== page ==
Lost in Beijing

I have waited a bit to write this post, but one of my absolut favorit places to dine in Beijing is Lost Heaven near the Forbidden City in the south-east corner of Tiananmen Square, located in the area I believe housed the US embassy until 1949. Lost Heaven have two restaurants in Shanghai, and the one in Beijing, and serve Yunnan cuisine (which is one of my absolute favorite areas for food in China).

Usually, I complain that most Chinese food served in Europe has been modified to an extend where it rarely is possible to link it back to its origin, and as there is so much delicious Chinese food, this is often a crime. The Yunnan food at Lost Heaven seem to have been modified for a European pallet, however, this must be the exception that confirms the rule. Especially, the Lijiang Stir Fried Beef, Shrimp Spring Rolls, and Samosa are extraordinarily good – and never forget to order the Copper Plate Pot Sticker Dumplings, that are absolutely brilliant. Finally, as an added bonus they serve splendid cocktails at Lost Heaven as well. The staff varies slightly and some are better trained than others if you want to move outside the menu, nevertheless, if you stick to the cocktail list you won’t go wrong. So order your dumplings and a Yunnan Mule, and for dessert go for the Paperback Daiquiri.

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Visiting the hutongs of Beijing

The hutongs of Beijing are a very nice area to walk around in experiencing the more traditional housing from an age before the invasion of the skyscrapers. I especially like the area near the drum tower on Gulou Dongdajie and Nanluoguxiang. Nanluoguxiang is a walking street filled with various small shops, bars and restaurants, and is usually a fairly crowded area. There is a metro station for line 8 in the south end of Nanluoguxiang, line 2 north of Beiluoguxiang at Andingmen station, and finally line 2 and 8 goes to Yonghegong Lama Temple. Both Lama Temple and particularly Confucius Temple a bit to the south of Yonghegong station are worth a visit.

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Beilou Ace Bar

I discovered this small roadside bar earlier this year and not only do they make very nice cocktails, but both the staff and the owner is very nice and hospitable, making this an ideal refuge from the otherwise buzzling Nanluoguxiang. Beilou Ace Bar is a combination of cocktails and coffee bar and as such is open during the afternoon. The local charm and atmosphere of the place combined with good craftsmanship behind the bar makes this one of my favorite places to hang out in the inner city. Here children are playing in the street while people and life passes by in a simple pace, as you sip on a daiquiri – or just a good cup of coffee.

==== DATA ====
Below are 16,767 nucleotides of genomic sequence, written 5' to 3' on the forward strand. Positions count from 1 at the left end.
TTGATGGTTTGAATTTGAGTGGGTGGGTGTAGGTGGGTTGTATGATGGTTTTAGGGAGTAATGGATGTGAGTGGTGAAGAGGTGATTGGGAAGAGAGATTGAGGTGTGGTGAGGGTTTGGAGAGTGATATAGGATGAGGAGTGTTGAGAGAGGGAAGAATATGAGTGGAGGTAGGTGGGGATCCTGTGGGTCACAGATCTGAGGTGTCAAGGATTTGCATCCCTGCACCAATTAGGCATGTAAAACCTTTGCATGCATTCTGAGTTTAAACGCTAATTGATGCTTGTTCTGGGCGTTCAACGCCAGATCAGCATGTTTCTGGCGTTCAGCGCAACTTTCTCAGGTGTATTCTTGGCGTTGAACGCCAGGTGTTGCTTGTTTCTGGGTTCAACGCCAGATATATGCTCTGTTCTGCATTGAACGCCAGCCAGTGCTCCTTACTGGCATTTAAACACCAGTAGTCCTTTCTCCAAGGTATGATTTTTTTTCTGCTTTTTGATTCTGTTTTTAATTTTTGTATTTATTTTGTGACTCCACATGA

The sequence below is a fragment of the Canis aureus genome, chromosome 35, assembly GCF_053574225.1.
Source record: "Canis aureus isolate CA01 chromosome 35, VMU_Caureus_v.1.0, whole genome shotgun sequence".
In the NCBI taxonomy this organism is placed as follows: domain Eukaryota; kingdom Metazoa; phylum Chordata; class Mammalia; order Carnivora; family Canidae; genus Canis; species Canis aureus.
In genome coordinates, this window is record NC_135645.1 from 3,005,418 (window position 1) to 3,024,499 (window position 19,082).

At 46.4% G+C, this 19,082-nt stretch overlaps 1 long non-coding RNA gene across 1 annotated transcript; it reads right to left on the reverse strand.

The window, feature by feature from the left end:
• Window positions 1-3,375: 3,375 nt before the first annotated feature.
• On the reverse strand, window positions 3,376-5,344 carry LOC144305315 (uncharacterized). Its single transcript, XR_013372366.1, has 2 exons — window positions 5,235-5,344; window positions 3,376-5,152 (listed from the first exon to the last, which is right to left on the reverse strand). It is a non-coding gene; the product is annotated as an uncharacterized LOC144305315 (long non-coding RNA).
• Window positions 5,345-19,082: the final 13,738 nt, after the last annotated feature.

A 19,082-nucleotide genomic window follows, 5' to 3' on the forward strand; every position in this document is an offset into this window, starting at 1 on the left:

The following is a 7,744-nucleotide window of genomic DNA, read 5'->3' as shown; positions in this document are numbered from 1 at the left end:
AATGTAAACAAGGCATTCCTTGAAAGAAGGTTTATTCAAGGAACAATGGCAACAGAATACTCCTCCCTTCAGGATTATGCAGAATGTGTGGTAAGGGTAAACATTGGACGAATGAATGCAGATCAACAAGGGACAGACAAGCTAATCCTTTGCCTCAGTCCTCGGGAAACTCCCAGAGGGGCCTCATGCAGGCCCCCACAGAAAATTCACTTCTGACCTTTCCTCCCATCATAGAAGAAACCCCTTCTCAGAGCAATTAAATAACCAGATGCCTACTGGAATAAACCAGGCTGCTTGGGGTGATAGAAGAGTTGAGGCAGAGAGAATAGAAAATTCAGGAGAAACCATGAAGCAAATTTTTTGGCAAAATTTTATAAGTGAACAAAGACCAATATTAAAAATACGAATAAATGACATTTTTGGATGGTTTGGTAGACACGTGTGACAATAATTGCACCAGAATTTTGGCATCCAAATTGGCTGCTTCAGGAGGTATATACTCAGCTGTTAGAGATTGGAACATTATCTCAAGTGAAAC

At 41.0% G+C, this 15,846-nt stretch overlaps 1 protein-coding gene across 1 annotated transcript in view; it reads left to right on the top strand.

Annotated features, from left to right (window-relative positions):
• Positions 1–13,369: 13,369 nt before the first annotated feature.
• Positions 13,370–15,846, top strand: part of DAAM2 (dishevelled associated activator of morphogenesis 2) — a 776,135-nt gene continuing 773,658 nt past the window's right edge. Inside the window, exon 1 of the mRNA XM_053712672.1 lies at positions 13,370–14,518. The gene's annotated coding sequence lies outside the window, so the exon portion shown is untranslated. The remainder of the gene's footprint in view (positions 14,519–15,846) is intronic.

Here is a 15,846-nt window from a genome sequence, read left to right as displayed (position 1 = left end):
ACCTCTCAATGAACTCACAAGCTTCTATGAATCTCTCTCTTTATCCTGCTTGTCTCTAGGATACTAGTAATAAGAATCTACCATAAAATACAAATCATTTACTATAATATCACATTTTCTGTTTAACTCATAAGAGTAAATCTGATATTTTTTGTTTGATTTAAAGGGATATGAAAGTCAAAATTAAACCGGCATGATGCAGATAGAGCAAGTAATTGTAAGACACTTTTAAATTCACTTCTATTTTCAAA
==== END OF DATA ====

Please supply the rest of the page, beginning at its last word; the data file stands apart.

Mai Bar

Mai bar is located a bit further north of Beilou bar, also on the right hand side, and this more traditional cocktail bar typically opens around dinnertime. It is a fairly popular venue focusing on both making good cocktails and developing own variations on more traditional recipes, making it a nice place to spend a few hours with friends after dinner.

Amilal Whiskey Bar

The final bar in this post is the Amilal Bar near Goulou Dongdajie. This bar is tucked away a few meters down an alley from the main street where you can sneak through a small door into an even smaller courtyard and into a very charming small whiskey bar. So if you are a fan of whiskey this is definitely a must on your visit into the inner city of Beijing. The bar has a very nice selection of different brands, and the traditional interior and wooden structure nicely complements a glass of whiskey.

Mr. Shi’s Dumplings

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If you are in the mood for traditional Beijing dumplings I think Mr. Shi’s is the place to go. There are two venues just parallel to Beiluoguxiang; the main shop and kitchen on the east side of the street and an additional place to dine a bit more to the south on the west side. Here you can order most traditional chinese dishes which are very good, but the main star is really the traditional northern dumpling that looks a bit like a meat-filled pancake. The number of different dumplings you can order is overwhelming including different meats and vegetables. You cannot find my favorite Shanghai dumplings at Mr. Shi’s, but somehow you easily forget these when served with the equally delicious fried dumplings from Mr. Shi.